Impulsive and Compulsive Traits and BED Among Students


A large internet-based study searched for risky behaviors.

Binge eating disorder (BED) is the most common eating disorder, affecting all age groups, and is linked to significant comorbidity and development of physical problems such as diabetes and obesity. The mean age of onset of BED is later than that for AN or BN, and usually occurs in early adulthood. One group at increased risk of BED includes university students, who have high levels of life stresses from academic pressures and major life changes.

Jeremy E. Solly, PhD, from the Department of Psychiatry at the University of Cambridge, and a team of collaborators recently used the internet to evaluate the vulnerability to develop BED in a large group of college students (CNS Spectr.2023. 28:61). Two areas of particular interest to the researchers were compulsivity and impulsivity. Impulsivity is the tendency to take on behaviors or actions that are inappropriate, premature, or risky, while compulsivity refers to repetitive acts performed according to rigid rules or as a habit.

Earlier studies reported an incidence of BED of 13% in this age group, and noted that binge eating behavior affects as many as 50% of female students (J Eat Disord. 2019. 7:33). To follow their theory that BED was linked to a wide range of comorbidities, including impulsivity and compulsivity, the authors sent an internet-based questionnaire to 10,000 randomly selected students at a large midwestern university. To encourage participation, the authors devised a prize draw, where 10 participants would be randomly selected to receive computers and gift certificates; one $1000 certificate was also rewarded 449 responses.

The authors asked participants about consumption of caffeinated soft drinks during the past week, along with use of e-cigarettes and consumption of alcohol. In other areas, the students were asked if they had used a variety of products such as nonprescription amphetamines, cocaine, opiates, inhalants, marijuana and prescription pain medications. All participants also completed the Alcohol Use Disorders Identification Test (AUDIT). (A score ≥8 indicated potentially harmful alcohol use.)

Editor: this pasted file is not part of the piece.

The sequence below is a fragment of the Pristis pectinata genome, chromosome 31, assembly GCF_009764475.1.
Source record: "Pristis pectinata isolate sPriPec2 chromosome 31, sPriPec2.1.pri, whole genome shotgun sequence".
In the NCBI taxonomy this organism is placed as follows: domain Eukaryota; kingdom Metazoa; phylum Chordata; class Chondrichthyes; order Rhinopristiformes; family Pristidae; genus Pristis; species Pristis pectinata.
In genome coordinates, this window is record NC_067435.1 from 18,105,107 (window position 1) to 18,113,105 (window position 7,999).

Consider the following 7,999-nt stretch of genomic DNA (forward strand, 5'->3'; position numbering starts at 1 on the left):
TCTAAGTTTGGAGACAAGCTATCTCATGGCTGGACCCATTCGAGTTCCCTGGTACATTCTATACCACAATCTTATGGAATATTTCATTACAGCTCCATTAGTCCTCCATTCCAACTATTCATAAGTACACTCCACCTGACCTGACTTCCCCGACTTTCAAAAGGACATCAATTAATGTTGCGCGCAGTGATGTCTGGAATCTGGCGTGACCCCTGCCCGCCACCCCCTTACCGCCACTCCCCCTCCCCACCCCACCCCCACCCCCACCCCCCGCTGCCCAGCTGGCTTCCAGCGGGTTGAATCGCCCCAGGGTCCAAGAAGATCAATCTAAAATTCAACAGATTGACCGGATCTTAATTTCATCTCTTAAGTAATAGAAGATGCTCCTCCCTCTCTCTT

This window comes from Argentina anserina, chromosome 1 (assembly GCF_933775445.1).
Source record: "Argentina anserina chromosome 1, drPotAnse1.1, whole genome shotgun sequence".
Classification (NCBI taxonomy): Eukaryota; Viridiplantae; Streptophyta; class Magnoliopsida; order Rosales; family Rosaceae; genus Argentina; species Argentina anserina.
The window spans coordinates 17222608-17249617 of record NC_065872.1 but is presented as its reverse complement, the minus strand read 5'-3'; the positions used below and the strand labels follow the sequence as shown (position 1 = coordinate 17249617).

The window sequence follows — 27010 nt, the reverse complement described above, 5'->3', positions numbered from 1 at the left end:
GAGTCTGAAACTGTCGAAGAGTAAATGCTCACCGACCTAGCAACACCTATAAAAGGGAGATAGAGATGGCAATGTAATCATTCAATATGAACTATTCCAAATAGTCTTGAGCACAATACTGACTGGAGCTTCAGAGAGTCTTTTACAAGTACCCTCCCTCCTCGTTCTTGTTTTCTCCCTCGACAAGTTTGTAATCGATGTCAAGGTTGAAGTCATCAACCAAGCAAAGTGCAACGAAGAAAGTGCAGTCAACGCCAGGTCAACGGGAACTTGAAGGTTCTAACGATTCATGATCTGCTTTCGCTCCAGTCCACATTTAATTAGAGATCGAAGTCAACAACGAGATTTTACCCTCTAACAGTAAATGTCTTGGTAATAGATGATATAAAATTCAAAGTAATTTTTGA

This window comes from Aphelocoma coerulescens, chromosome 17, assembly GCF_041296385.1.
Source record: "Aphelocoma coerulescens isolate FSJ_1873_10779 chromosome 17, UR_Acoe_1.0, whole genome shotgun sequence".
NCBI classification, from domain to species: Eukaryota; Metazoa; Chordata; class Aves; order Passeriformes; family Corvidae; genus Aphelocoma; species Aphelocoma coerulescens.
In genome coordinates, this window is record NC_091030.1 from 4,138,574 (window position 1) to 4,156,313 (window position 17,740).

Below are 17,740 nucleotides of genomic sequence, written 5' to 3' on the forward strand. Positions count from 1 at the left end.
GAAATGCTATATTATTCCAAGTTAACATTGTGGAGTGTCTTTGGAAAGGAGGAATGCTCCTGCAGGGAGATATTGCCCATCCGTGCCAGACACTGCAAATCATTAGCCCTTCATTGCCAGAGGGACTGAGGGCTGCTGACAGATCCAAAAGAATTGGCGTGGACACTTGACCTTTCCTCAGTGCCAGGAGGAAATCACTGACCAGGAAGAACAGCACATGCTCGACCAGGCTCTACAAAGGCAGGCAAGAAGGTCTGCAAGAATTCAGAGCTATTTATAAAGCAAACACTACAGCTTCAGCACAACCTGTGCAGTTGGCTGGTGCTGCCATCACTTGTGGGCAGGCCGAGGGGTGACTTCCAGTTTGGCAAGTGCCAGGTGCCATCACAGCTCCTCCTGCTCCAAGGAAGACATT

Impulsive and compulsive behaviors

The students were asked about how many caffeinated soft drinks they had consumed over the past week, whether they had been treated for psychological/emotional problems, and if they were currently taking prescribed mental health medications. Other questionnaires screened for a number of comorbidities, including possible post-traumatic stress disorder, as well as generalized and severe anxiety. Impulsivity was assessed by the Barratt Impulsiveness Scale, Version 11 (BIS11). Another addition was the Rosenberg Self-Esteem Scale, where a score <15 indicated low self-esteem.

In the final evaluation, 3415 college students completed the survey, and 83 (2.4%) had a positive screening outcome of BED; 77.1% of those were female.

Other factors, such as year in college or racial/ethnic group and grade point average, didn’t differ significantly between those with a diagnosis of BED and those without.

The largest effect came with examination of BED with trait impulsivity and compulsivity. The authors also found that BED was associated with higher AUDIT scores, consistent with earlier studies of links between BED and alcohol use disorder.

To the authors’ knowledge, theirs is the first study to investigate trait compulsivity in BED—and finding compulsivity and impulsivity in this group adds to the understanding of the neurobiological basis of BED. The wide association of mental disorders in this group, even with small effects, may point to the need for screening for disordered eating in a range of psychiatric presentations. The authors pointed out that earlier studies used scales unsuitable for measuring compulsivity, such as relying on measurement of obsessive-compulsive symptoms. They suggest that future studies test a range of populations with self-report measures such as they used, including cognitive tasks with self-report questionnaires.

The authors concluded that the largest effect came from associations with trait impulsivity and compulsivity.

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